Administration of Francis Pendleton Gaines 383
where the present Wait Hall stands, and later in the North Brick
House, which was replaced a few years ago by Simmons Dormitory.
On his resignation he prepared to give up the house for the next
president, Dr. Hooper, who, according to agreement with the
Trustees, found it vacant and ready for his occupation on his arrival at
the College in December, 1846.7
On the arrival of Dr. Gaines and his family at Wake Forest, they
found the former home of President Charles E. Taylor on North Main
Street provided as a residence for them, and the Trustees took
immediate action for the building of a president's home. The site
chosen was that of the former home of President Wingate, the first
place to the northwest of the campus on the Durham Road, two and
one-quarter acres. It was purchased at a cost of $5,500, and on it was
constructed a stone-veneer house of twelve rooms, at a cost of
$22,500.8 It was finished and occupied by the president and his family
on December 12, 1928 9 One of the first receptions given by
'President and Mrs. Gaines in their new home was that of February 5,
1929, in honor of Governor and Mrs. Max Gardner, attended by 500
guests. Governor Gardner had been inaugurated the previous January.
President Gaines did not delay long in carrying out the ideals for
the College that he had announced in his inaugural address, that it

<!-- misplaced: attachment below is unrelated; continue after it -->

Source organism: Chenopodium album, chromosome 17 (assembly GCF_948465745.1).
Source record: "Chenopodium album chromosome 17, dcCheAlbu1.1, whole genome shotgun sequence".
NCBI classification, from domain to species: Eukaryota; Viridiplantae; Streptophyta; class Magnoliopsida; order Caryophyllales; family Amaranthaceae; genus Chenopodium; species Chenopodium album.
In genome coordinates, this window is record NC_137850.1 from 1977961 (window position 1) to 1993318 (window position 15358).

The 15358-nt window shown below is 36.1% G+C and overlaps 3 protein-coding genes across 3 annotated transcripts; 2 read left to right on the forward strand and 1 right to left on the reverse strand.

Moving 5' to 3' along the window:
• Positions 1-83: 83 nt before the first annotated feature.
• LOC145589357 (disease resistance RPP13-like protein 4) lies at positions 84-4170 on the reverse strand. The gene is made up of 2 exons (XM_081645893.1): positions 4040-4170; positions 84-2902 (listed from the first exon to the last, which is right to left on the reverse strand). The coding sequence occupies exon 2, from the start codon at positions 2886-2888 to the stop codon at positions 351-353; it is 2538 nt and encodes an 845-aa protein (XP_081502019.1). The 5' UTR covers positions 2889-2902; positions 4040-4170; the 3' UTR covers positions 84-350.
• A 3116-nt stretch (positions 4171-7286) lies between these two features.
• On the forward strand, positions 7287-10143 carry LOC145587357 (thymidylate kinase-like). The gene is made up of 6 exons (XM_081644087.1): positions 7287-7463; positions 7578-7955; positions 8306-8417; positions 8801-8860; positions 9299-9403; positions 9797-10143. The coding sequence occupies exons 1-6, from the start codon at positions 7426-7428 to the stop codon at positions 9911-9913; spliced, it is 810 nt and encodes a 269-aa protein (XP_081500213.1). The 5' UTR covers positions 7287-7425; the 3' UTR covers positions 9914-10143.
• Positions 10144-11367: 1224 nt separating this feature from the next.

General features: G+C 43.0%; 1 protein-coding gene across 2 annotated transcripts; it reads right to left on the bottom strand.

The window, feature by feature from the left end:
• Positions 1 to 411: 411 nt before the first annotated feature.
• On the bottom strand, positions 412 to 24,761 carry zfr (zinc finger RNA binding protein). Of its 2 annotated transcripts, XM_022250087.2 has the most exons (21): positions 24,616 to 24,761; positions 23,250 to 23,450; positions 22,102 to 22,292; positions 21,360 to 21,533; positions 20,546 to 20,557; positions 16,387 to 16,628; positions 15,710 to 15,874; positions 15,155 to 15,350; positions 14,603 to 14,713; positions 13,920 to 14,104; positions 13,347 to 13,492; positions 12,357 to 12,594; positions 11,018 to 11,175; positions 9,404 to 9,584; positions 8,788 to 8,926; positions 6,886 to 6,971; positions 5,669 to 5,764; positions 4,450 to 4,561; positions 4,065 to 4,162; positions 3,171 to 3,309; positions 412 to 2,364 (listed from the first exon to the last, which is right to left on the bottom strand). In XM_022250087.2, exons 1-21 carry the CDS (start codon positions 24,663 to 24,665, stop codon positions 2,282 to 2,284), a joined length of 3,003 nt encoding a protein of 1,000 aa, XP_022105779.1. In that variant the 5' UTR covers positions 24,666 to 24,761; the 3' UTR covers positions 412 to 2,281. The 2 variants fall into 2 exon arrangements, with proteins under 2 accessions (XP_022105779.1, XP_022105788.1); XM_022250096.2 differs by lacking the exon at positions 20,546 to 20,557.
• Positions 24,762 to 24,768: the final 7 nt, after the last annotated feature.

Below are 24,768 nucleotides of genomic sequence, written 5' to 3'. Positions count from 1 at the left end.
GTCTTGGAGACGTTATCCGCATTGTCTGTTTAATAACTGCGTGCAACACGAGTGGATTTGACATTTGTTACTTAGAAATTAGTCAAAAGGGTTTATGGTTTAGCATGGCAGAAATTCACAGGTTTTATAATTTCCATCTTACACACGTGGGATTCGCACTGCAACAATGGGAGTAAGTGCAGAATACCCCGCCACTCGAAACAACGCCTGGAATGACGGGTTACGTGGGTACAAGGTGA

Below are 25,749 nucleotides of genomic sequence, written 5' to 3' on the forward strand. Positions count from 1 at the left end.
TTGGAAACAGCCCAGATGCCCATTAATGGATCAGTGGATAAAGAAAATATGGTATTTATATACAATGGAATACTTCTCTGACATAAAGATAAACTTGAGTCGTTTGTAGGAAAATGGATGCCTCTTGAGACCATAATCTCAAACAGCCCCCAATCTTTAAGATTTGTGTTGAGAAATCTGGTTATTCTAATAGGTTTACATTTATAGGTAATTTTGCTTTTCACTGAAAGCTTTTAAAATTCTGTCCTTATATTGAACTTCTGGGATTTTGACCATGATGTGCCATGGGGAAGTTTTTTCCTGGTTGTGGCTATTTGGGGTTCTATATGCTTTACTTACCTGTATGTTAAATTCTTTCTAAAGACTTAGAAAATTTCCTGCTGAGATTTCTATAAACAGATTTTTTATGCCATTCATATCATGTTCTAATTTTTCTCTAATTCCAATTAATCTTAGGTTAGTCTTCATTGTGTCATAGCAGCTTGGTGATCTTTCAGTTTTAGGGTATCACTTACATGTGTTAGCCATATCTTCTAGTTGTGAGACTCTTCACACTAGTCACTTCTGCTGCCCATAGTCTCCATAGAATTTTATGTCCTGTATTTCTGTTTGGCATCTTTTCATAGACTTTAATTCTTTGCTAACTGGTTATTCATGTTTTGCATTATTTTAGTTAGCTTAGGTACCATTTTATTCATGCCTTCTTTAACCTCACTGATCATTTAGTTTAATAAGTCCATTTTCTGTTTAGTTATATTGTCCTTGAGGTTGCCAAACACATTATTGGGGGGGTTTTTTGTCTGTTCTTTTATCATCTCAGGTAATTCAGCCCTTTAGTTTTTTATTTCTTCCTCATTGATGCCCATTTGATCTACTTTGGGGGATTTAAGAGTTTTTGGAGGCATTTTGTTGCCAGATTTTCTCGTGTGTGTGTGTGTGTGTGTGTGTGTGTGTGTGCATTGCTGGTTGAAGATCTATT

should be "a small, cultural, Christian College." In the first of these
purposes, that of making Wake Forest a small college, which he
elaborated at length in his address, he was going counter to the
purpose of the founders, its traditions through the
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7
Volume I, 402.
8 The building committee was J. M. Broughton, G. T. Stephenson, D. G.
Brummitt, R. E. Royall.
9 From the report of President Gaines, May, 1929: "On December 12, 1928, the
family of the president moved into the new home which you have provided. It is a
handsome house, growing more and more attractive as grass and hedge and flower-
bed and shrubbery enhance the setting of restfulness and of charm. The home has
these advantages of location: closeness to the campus and yet a screen of privacy,
eminence upon a hill commanding the vistas of wide delights that must have
enriched the soul of Wake Forest men all through the years who have looked
westward into splendor. I want to record gratefully my judgment that no college in
this section has provided more graciously for the comfort of its president."
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